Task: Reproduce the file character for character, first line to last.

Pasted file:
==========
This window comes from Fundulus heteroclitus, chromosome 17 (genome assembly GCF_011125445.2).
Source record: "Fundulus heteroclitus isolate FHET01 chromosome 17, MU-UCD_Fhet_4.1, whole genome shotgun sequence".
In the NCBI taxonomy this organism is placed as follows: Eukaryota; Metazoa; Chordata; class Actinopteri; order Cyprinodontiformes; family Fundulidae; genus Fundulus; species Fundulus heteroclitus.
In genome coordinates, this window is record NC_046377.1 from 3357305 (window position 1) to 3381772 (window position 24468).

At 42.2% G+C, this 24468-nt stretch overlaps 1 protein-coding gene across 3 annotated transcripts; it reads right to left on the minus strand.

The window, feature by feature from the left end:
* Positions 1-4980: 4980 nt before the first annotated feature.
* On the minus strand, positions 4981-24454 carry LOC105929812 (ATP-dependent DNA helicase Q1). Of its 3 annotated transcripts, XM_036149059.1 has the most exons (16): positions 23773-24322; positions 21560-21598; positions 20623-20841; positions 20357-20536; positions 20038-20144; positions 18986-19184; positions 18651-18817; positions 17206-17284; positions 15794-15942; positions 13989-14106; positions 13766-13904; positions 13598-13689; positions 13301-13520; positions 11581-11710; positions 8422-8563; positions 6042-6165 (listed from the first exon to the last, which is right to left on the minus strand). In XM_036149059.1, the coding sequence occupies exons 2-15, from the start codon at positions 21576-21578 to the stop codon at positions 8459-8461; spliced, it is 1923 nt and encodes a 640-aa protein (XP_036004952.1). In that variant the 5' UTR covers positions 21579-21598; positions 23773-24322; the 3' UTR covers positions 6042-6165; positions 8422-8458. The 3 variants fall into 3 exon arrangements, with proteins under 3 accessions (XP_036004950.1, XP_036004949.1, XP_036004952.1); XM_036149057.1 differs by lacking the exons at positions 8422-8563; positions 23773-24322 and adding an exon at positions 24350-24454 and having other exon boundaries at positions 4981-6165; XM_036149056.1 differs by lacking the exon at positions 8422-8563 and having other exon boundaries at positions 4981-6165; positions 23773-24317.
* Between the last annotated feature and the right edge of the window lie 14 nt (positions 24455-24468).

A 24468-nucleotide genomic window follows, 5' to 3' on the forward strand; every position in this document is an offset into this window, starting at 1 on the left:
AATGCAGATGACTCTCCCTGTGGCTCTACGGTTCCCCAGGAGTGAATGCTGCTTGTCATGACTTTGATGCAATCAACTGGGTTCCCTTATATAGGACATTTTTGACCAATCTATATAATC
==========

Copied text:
This window comes from Fundulus heteroclitus, chromosome 17 (genome assembly GCF_011125445.2).
Source record: "Fundulus heteroclitus isolate FHET01 chromosome 17, MU-UCD_Fhet_4.1, whole genome shotgun sequence".
In the NCBI taxonomy this organism is placed as follows: Eukaryota; Metazoa; Chordata; class Actinopteri; order Cyprinodontiformes; family Fundulidae; genus Fundulus; species Fundulus heteroclitus.
In genome coordinates, this window is record NC_046377.1 from 3357305 (window position 1) to 3381772 (window position 24468).

At 42.2% G+C, this 24468-nt stretch overlaps 1 protein-coding gene across 3 annotated transcripts; it reads right to left on the minus strand.

The window, feature by feature from the left end:
* Positions 1-4980: 4980 nt before the first annotated feature.
* On the minus strand, positions 4981-24454 carry LOC105929812 (ATP-dependent DNA helicase Q1). Of its 3 annotated transcripts, XM_036149059.1 has the most exons (16): positions 23773-24322; positions 21560-21598; positions 20623-20841; positions 20357-20536; positions 20038-20144; positions 18986-19184; positions 18651-18817; positions 17206-17284; positions 15794-15942; positions 13989-14106; positions 13766-13904; positions 13598-13689; positions 13301-13520; positions 11581-11710; positions 8422-8563; positions 6042-6165 (listed from the first exon to the last, which is right to left on the minus strand). In XM_036149059.1, the coding sequence occupies exons 2-15, from the start codon at positions 21576-21578 to the stop codon at positions 8459-8461; spliced, it is 1923 nt and encodes a 640-aa protein (XP_036004952.1). In that variant the 5' UTR covers positions 21579-21598; positions 23773-24322; the 3' UTR covers positions 6042-6165; positions 8422-8458. The 3 variants fall into 3 exon arrangements, with proteins under 3 accessions (XP_036004950.1, XP_036004949.1, XP_036004952.1); XM_036149057.1 differs by lacking the exons at positions 8422-8563; positions 23773-24322 and adding an exon at positions 24350-24454 and having other exon boundaries at positions 4981-6165; XM_036149056.1 differs by lacking the exon at positions 8422-8563 and having other exon boundaries at positions 4981-6165; positions 23773-24317.
* Between the last annotated feature and the right edge of the window lie 14 nt (positions 24455-24468).

A 24468-nucleotide genomic window follows, 5' to 3' on the forward strand; every position in this document is an offset into this window, starting at 1 on the left:
AATGCAGATGACTCTCCCTGTGGCTCTACGGTTCCCCAGGAGTGAATGCTGCTTGTCATGACTTTGATGCAATCAACTGGGTTCCCTTATATAGGACATTTTTGACCAATCTATATAATC